The custom of veiling crosses and images has much to commend it in terms of religious psychology, because it helps us to concentrate on the great essentials of Christ’s work of absolute Redemption. However, the historical origin of this practice probably derives from a custom in Germany from the ninth century, of extending a large cloth before the High Altar from Ash Wednesday, that is the the beginning of Lent. The cloth, called the “Hungertuch” (hunger cloth), hid the altar entirely from the faithful during Lent and was not removed until the reading of the Passion on Holy Wednesday at the words “the veil of the temple was rent in two.”

Some Scholars say there was a practical reason for this practice insofar as the often-illiterate faithful needed a way to know it was Lent. Is this a bit pompous I wonder? Others, however, maintain that it was a remnant of the ancient practice of public penance in which the penitents were ritually expelled from the church at the beginning of Lent. 

After the ritual of public penance fell into disuse, the entire congregation symbolically entered the order of penitents by receiving ashes on Ash Wednesday— but it was no longer possible to expel them from the church as in former years. Rather, the altar or “Holy of Holies” was shielded from view until they were reconciled to God at Easter. 
For analogous motives, later on in the Middle Ages, the images of crosses and saints were also covered from the start of Lent

Today The duration of such veiling varies from place to place. The custom in many places is to veil from before first vespers or the vigil Mass of the Fifth Sunday of Lent while others limit this veiling from after the Mass of the Lord’s Supper on Holy Thursday. In some places images and statues are actually removed from the church and not simply veiled, especially after Holy Thursday. Crosses are unveiled after the Good Friday ceremonies. All other images are unveiled shortly before the Mass of the Easter Vigil or as the vigil comes to an end.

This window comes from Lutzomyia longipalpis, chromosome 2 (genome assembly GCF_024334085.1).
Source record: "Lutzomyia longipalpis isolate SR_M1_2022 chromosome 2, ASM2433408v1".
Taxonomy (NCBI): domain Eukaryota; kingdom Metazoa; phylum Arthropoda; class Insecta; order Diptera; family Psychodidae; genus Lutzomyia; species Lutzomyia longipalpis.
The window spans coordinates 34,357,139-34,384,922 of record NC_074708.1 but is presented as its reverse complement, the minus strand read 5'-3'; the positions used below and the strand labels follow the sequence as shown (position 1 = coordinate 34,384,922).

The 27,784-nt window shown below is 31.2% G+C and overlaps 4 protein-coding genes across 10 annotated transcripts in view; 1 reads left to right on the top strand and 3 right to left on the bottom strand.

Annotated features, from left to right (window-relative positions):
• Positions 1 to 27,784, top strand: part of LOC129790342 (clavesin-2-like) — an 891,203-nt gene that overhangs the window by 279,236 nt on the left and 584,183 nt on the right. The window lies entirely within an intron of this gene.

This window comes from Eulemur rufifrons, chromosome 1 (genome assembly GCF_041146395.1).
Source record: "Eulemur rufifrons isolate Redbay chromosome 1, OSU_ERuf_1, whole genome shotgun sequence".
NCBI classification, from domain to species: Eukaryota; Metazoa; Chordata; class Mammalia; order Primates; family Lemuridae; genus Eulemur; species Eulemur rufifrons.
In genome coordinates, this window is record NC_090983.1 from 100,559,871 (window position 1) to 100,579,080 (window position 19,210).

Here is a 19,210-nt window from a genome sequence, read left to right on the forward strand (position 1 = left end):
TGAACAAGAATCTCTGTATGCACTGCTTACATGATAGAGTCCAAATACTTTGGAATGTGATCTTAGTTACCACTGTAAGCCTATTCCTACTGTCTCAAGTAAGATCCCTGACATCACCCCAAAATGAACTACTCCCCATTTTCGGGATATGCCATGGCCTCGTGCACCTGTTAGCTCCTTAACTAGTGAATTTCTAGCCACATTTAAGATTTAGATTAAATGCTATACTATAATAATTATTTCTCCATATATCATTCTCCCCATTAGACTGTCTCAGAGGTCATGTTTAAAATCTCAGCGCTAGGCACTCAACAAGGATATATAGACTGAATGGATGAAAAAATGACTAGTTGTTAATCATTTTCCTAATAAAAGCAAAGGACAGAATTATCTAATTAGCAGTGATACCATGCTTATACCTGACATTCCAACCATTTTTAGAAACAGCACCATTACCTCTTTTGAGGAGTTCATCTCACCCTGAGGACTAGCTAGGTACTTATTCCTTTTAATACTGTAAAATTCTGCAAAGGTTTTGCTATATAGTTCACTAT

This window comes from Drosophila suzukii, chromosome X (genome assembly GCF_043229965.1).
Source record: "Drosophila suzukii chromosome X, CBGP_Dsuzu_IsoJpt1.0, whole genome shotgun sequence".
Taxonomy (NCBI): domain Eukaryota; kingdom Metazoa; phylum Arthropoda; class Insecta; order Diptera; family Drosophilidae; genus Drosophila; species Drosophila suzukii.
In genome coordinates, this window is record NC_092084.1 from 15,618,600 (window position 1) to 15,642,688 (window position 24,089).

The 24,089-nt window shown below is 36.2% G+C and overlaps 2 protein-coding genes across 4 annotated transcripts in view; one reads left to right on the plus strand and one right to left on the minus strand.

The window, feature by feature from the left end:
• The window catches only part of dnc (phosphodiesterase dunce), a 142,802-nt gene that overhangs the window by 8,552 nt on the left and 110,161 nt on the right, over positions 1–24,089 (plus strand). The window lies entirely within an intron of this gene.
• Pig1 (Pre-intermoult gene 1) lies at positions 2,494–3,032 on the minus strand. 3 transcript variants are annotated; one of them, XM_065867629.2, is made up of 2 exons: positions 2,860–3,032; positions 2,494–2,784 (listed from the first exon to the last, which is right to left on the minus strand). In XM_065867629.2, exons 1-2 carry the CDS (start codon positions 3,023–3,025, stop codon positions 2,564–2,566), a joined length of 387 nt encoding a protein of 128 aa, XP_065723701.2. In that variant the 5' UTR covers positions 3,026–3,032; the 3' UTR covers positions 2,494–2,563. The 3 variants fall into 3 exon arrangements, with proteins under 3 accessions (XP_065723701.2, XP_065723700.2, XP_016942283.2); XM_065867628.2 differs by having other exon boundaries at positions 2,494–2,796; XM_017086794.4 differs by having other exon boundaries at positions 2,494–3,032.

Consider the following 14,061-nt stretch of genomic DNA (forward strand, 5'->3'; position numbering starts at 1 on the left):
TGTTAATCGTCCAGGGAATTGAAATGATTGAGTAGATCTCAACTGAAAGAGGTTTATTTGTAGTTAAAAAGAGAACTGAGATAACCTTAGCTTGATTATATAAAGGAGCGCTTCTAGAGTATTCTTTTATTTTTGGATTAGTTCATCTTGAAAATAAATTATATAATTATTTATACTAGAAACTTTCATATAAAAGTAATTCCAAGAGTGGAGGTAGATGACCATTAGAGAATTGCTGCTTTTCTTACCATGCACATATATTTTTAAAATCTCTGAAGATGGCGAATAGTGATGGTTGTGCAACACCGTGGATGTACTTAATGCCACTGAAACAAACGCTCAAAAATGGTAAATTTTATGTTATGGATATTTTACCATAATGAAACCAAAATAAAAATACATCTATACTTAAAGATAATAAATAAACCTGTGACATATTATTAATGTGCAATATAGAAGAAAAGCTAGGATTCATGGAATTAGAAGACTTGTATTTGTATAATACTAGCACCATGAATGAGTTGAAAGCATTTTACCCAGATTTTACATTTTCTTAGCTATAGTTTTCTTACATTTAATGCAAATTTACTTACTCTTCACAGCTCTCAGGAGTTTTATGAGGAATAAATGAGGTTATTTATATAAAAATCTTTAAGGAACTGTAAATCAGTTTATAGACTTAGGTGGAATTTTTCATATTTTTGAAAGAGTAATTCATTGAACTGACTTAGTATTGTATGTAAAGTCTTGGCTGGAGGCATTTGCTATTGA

Neither the Stations of the Cross nor stained glass windows are ever veiled. 

The veils are usually made of lightweight purple cloth without any decoration or in sackcloth or plain unbleached linen. The custom of veiling the images during the last two weeks of Lent hails from the former liturgical calendar (which we have adhered to at St John’s) in which the Passion was read on the Fifth Sunday of Lent (hence called “Passion Sunday”) For this reason, the period following the Fifth Sunday of Lent was called Passiontide. A remnant of this custom is the obligatory use of the first Preface of the Lord’s Passion during the Fifth Week of Lent. 

The cloth, called the “Hungertuch” (hunger cloth), hid the altar entirely from the faithful during Lent and was not removed until the reading of the Passion on Holy Wednesday at the words “the veil of the temple was rent in two.”

The rule limiting veiling to Passiontide came later and does not appear until the publication of the Roman Catholic Church’s Bishops’ Ceremonial of the 17th century. (The Church of England follows the Roman Practice) After the Second Vatican Council there were moves to abolish all veiling of images, but the practice survives, although in a mitigated form.

 A mystical interpretation of the Gospel which, in former times, was read on Passion Sunday: As Christ hid himself from the rage of the Jewish authorities (John 8:59), so now he is hidden from the world in preparation for the mysteries of his passion.

The awful hours of our Saviour’s passion led the afflicted mother [the Church] to veil the image of her Lord: the cross is hidden from the eyes of the faithful. The statues of the saints, too, are covered; for it is but just that, if the glory of the Master be eclipsed, the servant should not appear.

“The interpreters of the liturgy tell us that this ceremony of veiling the crucifix during Passiontide, expresses the humiliation to which our Saviour subjected Himself, of hiding Himself when the Jews threatened to stone Him, as it was related in the Gospel of Passion Sunday which was formerly read [John 8:46-59, They took up stones therefore to cast at him. But Jesus hid himself, and went out of the temple (John 8:59)]. In Churches where Vespers/Evensong is said this solemn rite commences with the Vespers of the Saturday before Passion Sunday.”